Contact: PNLHA, 27920 68th Ave. East, Graham, WA 98338; 206-406-2604; PNLHA1@aol.com; http://www3.telus.net.
MARIJUANA - On the first Saturday of May marijuana legalization activists will hold informational and educational events, rallies and marches in over 300 cities around the world.
ECONOMICS - The Union For Radical Political Economics will hold its 39th annual conference May 9-11 in New York City.
RECLAIM THE DREAM - The 2013 Poor People’s Campaign & March from Baltimore to Washington D.C. will be May 11. Communities, schools and unions interested in participating are encouraged to contact the Baltimore People’s Assembly.
Contact: 410-500-2168; 410-218-4835; BaltimorePeoplesAssembly@gmail.com; Southern Christian Leadership Conference of Baltimore and the Baltimore Peoples Power Assembly, 2011 N. Charles St., Baltimore, MD 21218.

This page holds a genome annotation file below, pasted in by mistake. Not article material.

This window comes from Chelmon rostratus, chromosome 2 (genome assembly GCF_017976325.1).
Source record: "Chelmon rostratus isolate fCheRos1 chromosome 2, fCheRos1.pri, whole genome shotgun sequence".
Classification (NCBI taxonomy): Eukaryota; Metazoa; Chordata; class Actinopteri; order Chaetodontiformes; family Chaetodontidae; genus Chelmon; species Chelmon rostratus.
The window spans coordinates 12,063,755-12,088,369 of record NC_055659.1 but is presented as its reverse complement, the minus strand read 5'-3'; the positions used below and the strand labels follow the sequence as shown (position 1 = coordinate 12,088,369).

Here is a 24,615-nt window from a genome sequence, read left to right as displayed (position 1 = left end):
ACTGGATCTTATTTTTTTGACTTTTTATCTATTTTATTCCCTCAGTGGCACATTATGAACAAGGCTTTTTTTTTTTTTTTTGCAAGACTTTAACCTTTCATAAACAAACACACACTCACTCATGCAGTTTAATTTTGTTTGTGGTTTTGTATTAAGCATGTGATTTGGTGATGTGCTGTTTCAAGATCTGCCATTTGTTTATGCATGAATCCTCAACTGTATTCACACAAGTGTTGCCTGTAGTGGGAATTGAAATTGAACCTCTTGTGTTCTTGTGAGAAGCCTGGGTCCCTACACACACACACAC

MOTHER’S DAY - The 17th Annual Mother’s Day Walk For Peace will be May 12th, in Dorchester, MA. The walk began in 1996 for families who had lost children to violence. The day has become a way for thousands of people to financially support the work of the Louis Brown Peace Institute.
Contact: http://www.ldbpeaceinstitute.org/; http://mothersdaywalk4peace.org/.
NATO 5 - An International Week of Solidarity with the NATO 5 has been called for May 16-21. Supports call on supporters to raise awareness of the NATO 5 and support funds for the defendants on the one-year anniversary of their preemptive arrests.
Contact: email@example.com; https://nato5support.wordpress.com.
MOUNTAINTOP - The 2013 Mountain Justice Summer Activist Training Camp will be held May 19-27 in Damascus, VA. It will be a week of workshops, field trips to view Mountain Top Removal coal mines, direct actions, and service project.
FEMINIST SCI-FI - The feminist science fiction convention WisCon 37 is scheduled for May 24-27 in Madison, WI.
Contact: WisCon, ? SF3, PO Box 1624, Madison, WI 53701; firstname.lastname@example.org; http://www.wiscon.info/.